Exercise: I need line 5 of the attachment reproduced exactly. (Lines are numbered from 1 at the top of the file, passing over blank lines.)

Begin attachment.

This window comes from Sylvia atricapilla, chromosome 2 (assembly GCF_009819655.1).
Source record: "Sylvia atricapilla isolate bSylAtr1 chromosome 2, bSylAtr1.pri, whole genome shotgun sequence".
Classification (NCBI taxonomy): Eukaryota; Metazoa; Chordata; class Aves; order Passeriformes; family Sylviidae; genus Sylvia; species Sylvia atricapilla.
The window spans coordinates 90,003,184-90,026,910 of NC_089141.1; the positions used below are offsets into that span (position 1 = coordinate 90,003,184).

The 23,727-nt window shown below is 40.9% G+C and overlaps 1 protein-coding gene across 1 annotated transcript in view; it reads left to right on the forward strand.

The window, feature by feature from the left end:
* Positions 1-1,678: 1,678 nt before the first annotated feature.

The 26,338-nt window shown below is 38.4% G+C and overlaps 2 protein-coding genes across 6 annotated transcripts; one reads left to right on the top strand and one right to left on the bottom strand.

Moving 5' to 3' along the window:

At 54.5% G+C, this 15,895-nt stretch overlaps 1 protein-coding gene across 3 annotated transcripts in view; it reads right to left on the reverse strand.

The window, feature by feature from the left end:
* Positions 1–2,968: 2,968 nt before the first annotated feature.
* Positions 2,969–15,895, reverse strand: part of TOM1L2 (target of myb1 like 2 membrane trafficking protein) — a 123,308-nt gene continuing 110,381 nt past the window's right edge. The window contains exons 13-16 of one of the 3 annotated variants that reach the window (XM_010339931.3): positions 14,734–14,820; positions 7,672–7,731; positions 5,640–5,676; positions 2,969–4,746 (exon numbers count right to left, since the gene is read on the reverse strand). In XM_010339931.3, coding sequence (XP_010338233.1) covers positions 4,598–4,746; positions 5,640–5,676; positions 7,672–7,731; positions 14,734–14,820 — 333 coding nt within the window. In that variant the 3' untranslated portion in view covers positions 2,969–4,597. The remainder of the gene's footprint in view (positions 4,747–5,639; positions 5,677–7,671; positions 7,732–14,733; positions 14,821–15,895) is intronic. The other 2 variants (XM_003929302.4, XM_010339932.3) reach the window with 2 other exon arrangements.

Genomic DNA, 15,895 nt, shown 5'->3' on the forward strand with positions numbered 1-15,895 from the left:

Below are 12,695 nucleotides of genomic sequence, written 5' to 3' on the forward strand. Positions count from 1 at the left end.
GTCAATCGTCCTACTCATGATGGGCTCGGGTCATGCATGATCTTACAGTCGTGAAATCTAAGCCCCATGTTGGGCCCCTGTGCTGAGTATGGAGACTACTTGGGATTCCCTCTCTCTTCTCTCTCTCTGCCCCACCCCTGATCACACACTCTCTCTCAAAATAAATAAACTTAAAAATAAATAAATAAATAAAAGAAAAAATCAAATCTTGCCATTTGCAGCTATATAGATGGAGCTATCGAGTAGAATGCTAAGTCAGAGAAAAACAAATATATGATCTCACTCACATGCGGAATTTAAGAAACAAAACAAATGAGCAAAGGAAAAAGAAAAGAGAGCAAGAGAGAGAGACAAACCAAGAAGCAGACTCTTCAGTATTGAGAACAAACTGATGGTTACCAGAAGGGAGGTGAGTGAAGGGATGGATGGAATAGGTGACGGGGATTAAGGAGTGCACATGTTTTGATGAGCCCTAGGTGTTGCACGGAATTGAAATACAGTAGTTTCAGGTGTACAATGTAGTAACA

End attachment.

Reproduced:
The 23,727-nt window shown below is 40.9% G+C and overlaps 1 protein-coding gene across 1 annotated transcript in view; it reads left to right on the forward strand.